Ontario Election 2018

Election 2018


Elections provide meaningful opportunities for public benefit nonprofits to engage communities, to capture the attention of political parties and candidates, and to build relationships that enable strong and successful post-election government-nonprofit partnerships.


We encouraged nonprofits to make the most of this year’s provincial election:


Nonprofit sector advocacy examples

During the 2018 provincial election, there were many great examples of nonprofit advocacy:

  • The Rural Ontario Institute asked each of the political parties to articulate how their platforms responded to rural priorities. The list of priorities was developed from over 600 responses to a survey of rural stakeholders
  • Ontario for All was an alliance of nonprofit community organizations that joined together to ensure the 2018 Ontario election focuses on what matters: building a fair, equitable and inclusive Ontario where everyone belongs
  • Ontarians for the Arts was a group of artists, arts workers, and arts supporters who worked together to convey the power and impact of the arts in Ontario to decision makers
  • The Association of Ontario Health Centres released an election platform, Health Equity at the Centre, and an election toolkit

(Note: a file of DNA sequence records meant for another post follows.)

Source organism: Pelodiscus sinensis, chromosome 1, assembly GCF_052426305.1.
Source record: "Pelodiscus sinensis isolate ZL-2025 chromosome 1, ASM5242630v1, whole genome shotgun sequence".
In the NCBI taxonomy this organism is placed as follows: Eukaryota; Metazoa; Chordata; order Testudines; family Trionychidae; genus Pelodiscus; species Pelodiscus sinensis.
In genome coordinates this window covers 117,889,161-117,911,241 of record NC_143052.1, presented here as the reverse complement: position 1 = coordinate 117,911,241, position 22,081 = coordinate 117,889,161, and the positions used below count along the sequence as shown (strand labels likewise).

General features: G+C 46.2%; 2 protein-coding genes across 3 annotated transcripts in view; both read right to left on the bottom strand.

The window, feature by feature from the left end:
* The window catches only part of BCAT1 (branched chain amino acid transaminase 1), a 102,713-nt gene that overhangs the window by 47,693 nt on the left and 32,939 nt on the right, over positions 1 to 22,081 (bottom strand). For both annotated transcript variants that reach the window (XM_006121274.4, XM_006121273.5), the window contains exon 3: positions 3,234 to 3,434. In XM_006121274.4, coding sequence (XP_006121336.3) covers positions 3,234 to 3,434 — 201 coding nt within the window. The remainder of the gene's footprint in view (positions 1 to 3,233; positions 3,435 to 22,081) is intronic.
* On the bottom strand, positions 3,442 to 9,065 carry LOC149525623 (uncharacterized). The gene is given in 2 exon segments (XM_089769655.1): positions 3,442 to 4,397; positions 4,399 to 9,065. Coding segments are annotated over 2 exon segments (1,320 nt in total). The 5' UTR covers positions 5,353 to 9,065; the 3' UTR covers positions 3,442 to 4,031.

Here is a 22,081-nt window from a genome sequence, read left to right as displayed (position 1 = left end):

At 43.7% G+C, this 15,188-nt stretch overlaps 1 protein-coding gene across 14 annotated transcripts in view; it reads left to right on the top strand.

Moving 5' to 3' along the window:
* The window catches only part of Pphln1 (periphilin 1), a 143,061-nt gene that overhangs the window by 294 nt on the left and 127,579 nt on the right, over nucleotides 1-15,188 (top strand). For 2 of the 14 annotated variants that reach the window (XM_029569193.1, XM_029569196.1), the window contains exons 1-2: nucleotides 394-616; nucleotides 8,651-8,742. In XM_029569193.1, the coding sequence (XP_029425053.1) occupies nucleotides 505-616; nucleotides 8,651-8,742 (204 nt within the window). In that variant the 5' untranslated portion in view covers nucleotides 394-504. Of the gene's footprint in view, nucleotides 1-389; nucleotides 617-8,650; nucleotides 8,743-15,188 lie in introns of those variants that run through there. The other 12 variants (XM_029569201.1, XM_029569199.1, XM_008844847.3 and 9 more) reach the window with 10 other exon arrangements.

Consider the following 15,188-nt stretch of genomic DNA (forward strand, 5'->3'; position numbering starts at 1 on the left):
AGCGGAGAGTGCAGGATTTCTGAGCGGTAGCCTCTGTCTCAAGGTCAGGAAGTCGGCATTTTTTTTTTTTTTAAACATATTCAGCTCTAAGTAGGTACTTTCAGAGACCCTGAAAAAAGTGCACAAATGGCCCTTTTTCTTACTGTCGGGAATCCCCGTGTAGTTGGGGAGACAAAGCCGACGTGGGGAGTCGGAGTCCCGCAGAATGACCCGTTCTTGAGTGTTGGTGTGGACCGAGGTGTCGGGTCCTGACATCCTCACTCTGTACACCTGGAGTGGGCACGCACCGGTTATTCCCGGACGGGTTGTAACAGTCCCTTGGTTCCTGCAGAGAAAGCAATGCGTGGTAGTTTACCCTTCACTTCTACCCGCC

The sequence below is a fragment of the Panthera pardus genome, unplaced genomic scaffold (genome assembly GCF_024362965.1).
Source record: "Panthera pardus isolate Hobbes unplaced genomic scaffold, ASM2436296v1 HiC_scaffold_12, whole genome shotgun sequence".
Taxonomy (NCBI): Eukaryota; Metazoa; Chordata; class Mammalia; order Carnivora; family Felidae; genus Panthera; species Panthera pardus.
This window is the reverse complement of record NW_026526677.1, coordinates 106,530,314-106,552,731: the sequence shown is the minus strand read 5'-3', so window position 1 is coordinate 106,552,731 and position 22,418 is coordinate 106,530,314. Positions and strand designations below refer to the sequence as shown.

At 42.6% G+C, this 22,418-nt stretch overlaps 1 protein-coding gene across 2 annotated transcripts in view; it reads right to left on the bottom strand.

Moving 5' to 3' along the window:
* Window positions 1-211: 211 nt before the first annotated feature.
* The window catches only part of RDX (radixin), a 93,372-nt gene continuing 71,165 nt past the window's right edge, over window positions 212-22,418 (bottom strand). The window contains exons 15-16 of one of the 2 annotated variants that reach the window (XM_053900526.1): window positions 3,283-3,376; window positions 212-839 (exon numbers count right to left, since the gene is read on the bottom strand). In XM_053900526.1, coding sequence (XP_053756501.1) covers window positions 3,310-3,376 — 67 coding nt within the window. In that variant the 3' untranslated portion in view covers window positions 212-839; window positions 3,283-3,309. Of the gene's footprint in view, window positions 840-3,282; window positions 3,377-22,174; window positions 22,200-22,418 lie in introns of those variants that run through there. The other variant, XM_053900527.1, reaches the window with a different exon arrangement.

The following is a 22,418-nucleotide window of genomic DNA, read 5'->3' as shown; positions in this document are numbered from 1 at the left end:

• OCASI — the Ontario Council of Agencies Serving Immigrants — published questions regarding support for immigrants that it wanted provincial candidates to answer
  • The Ontario Non-Profit Housing Association prepared key messages and a full election toolkit to support advocacy
  • ISARC  Interfaith Social Assistance Reform Coalition  focused its advocacy on income security, housing, and employment justice – and prepared a toolkit and supporting documents to support its work
  • The Ontario Library Association created an advocacy website, Libraries Vote
  • Ontario Thrive was a non-partisan coalition asking candidates to make measurable commitments on gender equity. The coalition prepared fact sheets on a dozen topics
  • YWCA Toronto asked political leaders to put gender equity front and centre
  • Apathy is Boring, Social Planning Toronto and Ryerson’s Democratic Engagement Exchange worked together to create fact sheets on five key election issues: jobs, post-secondary education, transit, housing, and child care
  • People for Education published 10 questions people could ask candidates regarding party views on education